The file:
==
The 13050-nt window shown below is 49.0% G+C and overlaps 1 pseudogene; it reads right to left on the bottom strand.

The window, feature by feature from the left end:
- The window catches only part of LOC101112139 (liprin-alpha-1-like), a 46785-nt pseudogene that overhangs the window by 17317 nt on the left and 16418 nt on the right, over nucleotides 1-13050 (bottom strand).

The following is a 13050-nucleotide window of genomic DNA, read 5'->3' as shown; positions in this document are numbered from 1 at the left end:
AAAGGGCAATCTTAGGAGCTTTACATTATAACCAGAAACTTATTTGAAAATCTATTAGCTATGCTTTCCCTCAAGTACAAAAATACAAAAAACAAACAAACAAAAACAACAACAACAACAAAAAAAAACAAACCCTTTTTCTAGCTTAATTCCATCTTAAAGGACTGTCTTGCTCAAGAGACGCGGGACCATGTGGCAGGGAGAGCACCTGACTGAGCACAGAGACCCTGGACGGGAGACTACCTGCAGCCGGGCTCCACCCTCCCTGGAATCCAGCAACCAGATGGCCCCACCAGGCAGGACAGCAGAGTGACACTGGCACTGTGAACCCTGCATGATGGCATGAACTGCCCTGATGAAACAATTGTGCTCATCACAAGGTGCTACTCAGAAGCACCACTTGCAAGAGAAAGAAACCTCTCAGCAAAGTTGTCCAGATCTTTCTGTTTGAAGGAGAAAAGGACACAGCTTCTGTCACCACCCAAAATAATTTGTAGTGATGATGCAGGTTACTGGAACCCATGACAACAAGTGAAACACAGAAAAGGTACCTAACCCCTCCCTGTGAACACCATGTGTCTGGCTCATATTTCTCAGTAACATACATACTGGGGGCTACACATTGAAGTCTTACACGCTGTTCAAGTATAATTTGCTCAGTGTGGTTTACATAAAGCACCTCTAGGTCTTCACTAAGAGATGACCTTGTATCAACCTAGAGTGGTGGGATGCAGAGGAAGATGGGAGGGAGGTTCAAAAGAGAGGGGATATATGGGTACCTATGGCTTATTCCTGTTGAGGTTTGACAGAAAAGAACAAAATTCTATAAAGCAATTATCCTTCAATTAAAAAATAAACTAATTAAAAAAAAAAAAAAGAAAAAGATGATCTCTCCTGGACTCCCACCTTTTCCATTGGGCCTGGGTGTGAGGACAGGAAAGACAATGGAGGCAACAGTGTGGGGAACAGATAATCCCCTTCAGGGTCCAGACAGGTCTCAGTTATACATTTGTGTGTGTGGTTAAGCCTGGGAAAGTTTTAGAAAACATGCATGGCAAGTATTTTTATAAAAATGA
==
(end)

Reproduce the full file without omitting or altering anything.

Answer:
The 13050-nt window shown below is 49.0% G+C and overlaps 1 pseudogene; it reads right to left on the bottom strand.

The window, feature by feature from the left end:
- The window catches only part of LOC101112139 (liprin-alpha-1-like), a 46785-nt pseudogene that overhangs the window by 17317 nt on the left and 16418 nt on the right, over nucleotides 1-13050 (bottom strand).

The following is a 13050-nucleotide window of genomic DNA, read 5'->3' as shown; positions in this document are numbered from 1 at the left end:
AAAGGGCAATCTTAGGAGCTTTACATTATAACCAGAAACTTATTTGAAAATCTATTAGCTATGCTTTCCCTCAAGTACAAAAATACAAAAAACAAACAAACAAAAACAACAACAACAACAAAAAAAAACAAACCCTTTTTCTAGCTTAATTCCATCTTAAAGGACTGTCTTGCTCAAGAGACGCGGGACCATGTGGCAGGGAGAGCACCTGACTGAGCACAGAGACCCTGGACGGGAGACTACCTGCAGCCGGGCTCCACCCTCCCTGGAATCCAGCAACCAGATGGCCCCACCAGGCAGGACAGCAGAGTGACACTGGCACTGTGAACCCTGCATGATGGCATGAACTGCCCTGATGAAACAATTGTGCTCATCACAAGGTGCTACTCAGAAGCACCACTTGCAAGAGAAAGAAACCTCTCAGCAAAGTTGTCCAGATCTTTCTGTTTGAAGGAGAAAAGGACACAGCTTCTGTCACCACCCAAAATAATTTGTAGTGATGATGCAGGTTACTGGAACCCATGACAACAAGTGAAACACAGAAAAGGTACCTAACCCCTCCCTGTGAACACCATGTGTCTGGCTCATATTTCTCAGTAACATACATACTGGGGGCTACACATTGAAGTCTTACACGCTGTTCAAGTATAATTTGCTCAGTGTGGTTTACATAAAGCACCTCTAGGTCTTCACTAAGAGATGACCTTGTATCAACCTAGAGTGGTGGGATGCAGAGGAAGATGGGAGGGAGGTTCAAAAGAGAGGGGATATATGGGTACCTATGGCTTATTCCTGTTGAGGTTTGACAGAAAAGAACAAAATTCTATAAAGCAATTATCCTTCAATTAAAAAATAAACTAATTAAAAAAAAAAAAAAGAAAAAGATGATCTCTCCTGGACTCCCACCTTTTCCATTGGGCCTGGGTGTGAGGACAGGAAAGACAATGGAGGCAACAGTGTGGGGAACAGATAATCCCCTTCAGGGTCCAGACAGGTCTCAGTTATACATTTGTGTGTGTGGTTAAGCCTGGGAAAGTTTTAGAAAACATGCATGGCAAGTATTTTTATAAAAATGA